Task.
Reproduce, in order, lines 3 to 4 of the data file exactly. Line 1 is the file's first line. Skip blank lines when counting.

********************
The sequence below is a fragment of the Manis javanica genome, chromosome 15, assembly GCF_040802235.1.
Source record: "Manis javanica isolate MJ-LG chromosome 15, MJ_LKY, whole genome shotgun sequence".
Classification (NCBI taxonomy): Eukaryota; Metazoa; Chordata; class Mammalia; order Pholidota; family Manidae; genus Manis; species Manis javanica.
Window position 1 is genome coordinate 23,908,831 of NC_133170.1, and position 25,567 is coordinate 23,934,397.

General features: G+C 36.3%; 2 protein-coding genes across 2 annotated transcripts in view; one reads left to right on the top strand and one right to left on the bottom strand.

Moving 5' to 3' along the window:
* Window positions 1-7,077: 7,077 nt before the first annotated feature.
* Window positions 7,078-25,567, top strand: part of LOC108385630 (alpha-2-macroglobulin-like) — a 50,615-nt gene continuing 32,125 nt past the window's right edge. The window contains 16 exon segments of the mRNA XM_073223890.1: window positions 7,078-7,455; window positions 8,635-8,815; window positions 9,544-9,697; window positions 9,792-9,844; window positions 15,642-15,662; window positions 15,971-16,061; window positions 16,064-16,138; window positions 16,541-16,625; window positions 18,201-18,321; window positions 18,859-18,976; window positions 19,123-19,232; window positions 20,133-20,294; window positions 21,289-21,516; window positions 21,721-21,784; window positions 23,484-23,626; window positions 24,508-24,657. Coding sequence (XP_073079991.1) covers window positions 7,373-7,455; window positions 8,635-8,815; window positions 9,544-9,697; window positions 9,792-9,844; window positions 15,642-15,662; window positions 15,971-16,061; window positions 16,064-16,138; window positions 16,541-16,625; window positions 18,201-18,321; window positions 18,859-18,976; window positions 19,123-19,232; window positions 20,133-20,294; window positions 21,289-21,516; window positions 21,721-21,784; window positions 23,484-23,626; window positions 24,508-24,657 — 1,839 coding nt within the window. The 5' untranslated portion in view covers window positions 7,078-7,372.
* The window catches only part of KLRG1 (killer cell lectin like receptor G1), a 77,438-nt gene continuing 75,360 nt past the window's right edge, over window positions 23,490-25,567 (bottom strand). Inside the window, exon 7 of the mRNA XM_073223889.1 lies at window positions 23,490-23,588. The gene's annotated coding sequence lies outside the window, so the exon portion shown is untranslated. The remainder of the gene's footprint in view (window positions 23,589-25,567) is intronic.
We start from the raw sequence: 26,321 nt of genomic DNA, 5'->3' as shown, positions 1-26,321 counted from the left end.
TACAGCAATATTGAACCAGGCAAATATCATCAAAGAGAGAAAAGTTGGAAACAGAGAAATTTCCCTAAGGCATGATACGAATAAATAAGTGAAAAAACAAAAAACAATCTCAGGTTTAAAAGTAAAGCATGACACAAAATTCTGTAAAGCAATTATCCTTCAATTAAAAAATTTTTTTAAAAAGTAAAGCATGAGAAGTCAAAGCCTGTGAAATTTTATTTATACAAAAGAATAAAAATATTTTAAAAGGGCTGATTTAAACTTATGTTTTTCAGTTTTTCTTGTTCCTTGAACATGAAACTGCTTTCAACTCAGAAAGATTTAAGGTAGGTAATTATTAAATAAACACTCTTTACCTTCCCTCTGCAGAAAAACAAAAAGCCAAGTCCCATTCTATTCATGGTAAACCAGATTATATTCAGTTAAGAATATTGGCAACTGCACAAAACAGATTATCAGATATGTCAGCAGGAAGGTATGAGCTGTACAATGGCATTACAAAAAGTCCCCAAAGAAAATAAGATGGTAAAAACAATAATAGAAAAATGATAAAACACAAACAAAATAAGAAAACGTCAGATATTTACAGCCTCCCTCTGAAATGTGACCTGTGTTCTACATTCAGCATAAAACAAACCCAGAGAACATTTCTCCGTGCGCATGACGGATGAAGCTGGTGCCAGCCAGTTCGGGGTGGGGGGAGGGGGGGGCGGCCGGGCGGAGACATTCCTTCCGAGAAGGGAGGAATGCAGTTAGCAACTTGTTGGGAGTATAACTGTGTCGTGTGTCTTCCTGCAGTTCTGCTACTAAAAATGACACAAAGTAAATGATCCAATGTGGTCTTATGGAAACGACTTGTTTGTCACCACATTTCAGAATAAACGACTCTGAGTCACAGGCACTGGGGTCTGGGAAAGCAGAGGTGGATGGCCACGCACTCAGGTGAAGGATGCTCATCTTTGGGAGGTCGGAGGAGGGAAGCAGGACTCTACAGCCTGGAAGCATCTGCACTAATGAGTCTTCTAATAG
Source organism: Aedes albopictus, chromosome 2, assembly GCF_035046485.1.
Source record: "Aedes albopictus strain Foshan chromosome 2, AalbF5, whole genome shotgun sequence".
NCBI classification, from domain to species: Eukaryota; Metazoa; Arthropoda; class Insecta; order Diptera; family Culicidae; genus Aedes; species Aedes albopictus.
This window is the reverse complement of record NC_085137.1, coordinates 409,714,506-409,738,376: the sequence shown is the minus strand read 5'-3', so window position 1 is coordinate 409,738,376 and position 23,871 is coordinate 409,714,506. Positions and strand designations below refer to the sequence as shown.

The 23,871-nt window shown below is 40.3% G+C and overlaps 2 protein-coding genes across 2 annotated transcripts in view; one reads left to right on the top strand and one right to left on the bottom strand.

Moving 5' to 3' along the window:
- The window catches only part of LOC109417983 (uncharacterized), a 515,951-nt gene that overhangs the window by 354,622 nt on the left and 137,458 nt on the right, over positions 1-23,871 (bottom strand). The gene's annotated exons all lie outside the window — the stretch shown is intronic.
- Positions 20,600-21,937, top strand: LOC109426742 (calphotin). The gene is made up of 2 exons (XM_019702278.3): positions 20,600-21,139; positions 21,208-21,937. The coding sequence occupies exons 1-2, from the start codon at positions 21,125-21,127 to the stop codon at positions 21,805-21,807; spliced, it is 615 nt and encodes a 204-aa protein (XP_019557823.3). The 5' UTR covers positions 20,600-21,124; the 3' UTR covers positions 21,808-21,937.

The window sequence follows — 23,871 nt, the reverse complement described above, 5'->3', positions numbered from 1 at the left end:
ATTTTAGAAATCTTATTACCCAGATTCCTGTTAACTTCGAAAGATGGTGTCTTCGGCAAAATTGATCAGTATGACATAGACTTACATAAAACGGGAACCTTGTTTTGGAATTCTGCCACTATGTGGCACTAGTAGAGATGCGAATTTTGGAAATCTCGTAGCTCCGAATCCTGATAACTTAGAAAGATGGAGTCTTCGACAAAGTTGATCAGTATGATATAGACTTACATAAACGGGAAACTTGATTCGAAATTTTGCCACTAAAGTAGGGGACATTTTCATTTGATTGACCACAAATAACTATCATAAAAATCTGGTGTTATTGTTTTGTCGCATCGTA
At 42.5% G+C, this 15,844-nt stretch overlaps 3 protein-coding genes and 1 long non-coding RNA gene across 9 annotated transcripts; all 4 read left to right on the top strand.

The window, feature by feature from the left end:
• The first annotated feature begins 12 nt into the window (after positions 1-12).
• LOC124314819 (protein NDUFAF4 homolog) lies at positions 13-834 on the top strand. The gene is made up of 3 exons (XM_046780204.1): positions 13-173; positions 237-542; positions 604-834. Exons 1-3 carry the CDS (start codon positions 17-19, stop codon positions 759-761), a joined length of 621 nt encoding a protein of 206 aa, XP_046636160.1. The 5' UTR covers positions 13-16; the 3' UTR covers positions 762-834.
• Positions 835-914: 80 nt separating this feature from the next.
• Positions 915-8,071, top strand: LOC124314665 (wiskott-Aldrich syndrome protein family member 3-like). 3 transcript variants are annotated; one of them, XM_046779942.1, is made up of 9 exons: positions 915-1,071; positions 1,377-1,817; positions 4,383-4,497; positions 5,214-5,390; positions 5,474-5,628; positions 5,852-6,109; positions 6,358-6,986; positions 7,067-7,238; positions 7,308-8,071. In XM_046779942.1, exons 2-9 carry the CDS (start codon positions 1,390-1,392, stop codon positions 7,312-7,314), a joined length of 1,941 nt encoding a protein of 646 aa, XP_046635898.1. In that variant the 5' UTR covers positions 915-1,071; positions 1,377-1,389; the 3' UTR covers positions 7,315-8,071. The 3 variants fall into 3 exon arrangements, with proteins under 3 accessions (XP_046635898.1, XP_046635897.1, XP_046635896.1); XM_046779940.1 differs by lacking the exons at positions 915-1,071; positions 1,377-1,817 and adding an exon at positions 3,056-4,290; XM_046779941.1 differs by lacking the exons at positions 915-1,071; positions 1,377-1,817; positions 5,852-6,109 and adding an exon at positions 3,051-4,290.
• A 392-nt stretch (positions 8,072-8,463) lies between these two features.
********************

Classification (NCBI taxonomy): Eukaryota; Metazoa; Chordata; class Mammalia; order Pholidota; family Manidae; genus Manis; species Manis javanica.
Window position 1 is genome coordinate 23,908,831 of NC_133170.1, and position 25,567 is coordinate 23,934,397.